I think the most troubling thing about this bill, for those who oppose or support same-sex relationships, is that it is deemed necessary at all. Under the current NJ civil union laws, P.L.2006 C103, same-sex couples are provided "the same rights and benefits as heterosexual couples who choose to marry" and now we are being told the law needs to be changed to provide same-sex couples with the same rights and benefits as heterosexual couples who choose to marry. But that language is already in the law. One has to ask why the existing law is not being enforced, and why should we expect a new law granting identical rights will be enforced any differently?
But there are also many important differences in the wording of the law. The existing law authorizes religious institutions (and others) to conduct same-sex civil unions. The new law requires that they do so, except for very narrow restrictions. The existing law states exemptions for [emphasis mine]:
any institution, bona fide club, or place of accommodation, which is in its nature distinctly private; nor shall anything herein contained apply to any educational facility operated or maintained by a bona fide religious or sectarian institution
any organization operated for charitable or educational purposes, which is operated, supervised or controlled by or in connection with a religious organizationThe proposed law contains the following exemption:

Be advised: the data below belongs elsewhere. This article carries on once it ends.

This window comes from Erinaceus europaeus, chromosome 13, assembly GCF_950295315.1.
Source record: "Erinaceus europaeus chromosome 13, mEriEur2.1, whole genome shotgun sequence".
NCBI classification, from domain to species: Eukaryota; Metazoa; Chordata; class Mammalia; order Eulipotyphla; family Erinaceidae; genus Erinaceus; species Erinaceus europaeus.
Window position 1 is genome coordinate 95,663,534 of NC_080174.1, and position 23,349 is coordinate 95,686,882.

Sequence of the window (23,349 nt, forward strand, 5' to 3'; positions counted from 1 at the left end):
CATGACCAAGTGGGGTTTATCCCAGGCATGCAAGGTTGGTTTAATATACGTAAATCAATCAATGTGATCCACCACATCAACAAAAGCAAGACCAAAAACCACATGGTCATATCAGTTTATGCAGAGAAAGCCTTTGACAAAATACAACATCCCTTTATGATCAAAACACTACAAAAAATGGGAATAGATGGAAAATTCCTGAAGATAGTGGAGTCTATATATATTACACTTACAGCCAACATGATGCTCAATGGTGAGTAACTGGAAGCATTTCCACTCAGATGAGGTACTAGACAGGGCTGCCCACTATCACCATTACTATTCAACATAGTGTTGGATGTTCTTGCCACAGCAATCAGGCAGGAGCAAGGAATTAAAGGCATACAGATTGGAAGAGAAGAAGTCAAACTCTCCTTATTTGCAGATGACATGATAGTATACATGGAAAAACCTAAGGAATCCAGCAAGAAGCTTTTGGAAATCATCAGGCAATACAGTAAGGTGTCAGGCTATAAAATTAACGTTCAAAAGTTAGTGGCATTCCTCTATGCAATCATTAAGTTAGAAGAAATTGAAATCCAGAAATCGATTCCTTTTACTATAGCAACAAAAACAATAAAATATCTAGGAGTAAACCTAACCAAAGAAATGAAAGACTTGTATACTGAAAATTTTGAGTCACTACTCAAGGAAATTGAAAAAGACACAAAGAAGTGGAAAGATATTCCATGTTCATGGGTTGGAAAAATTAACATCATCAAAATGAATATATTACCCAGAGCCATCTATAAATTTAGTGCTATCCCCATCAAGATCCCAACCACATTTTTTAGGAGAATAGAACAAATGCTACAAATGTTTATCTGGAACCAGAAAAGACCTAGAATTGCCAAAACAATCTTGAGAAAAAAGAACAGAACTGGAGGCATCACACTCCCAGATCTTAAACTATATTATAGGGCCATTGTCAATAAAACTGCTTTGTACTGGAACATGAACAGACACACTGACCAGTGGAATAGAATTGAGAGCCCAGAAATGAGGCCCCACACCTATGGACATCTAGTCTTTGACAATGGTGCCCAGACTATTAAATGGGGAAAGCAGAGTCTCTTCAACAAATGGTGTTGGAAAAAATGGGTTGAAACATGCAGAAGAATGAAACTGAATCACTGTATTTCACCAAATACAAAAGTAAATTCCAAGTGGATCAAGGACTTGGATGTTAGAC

no member of the clergy of any religion...shall be required to solemnize any marriage
any such religious society, institution or organization, or any employee thereofThe exemption for performing same-sex "marriages" only applies to clergy and employees. The definition of clergy is "ordained to perform pastoral or sacerdoatal functions." How would this apply to denominations that have non-ordained ministers or elders? In fact, the original text of the bill said ministers or clergy, but the word "minister" was removed. The second exemption applies only to actions of employees of religious organizations. Many (most) functions of many churches are performed by lay ministers who are not employees, and therefore they would not be protected under the law.
But all of this points to a bigger problem. The exemption is based on religious organizations, not on individual belief. I can refuse to support same sex unions if I am an employee of the Church, but as a member I have no protection under the law. For that matter, an atheist who believes marriage is the union of a man and woman has no conscience protection. If an exemption is allowable for belief, then it should be made on the basis of belief, not on employment. If an exemption is not allowable based on belief, employment should not matter.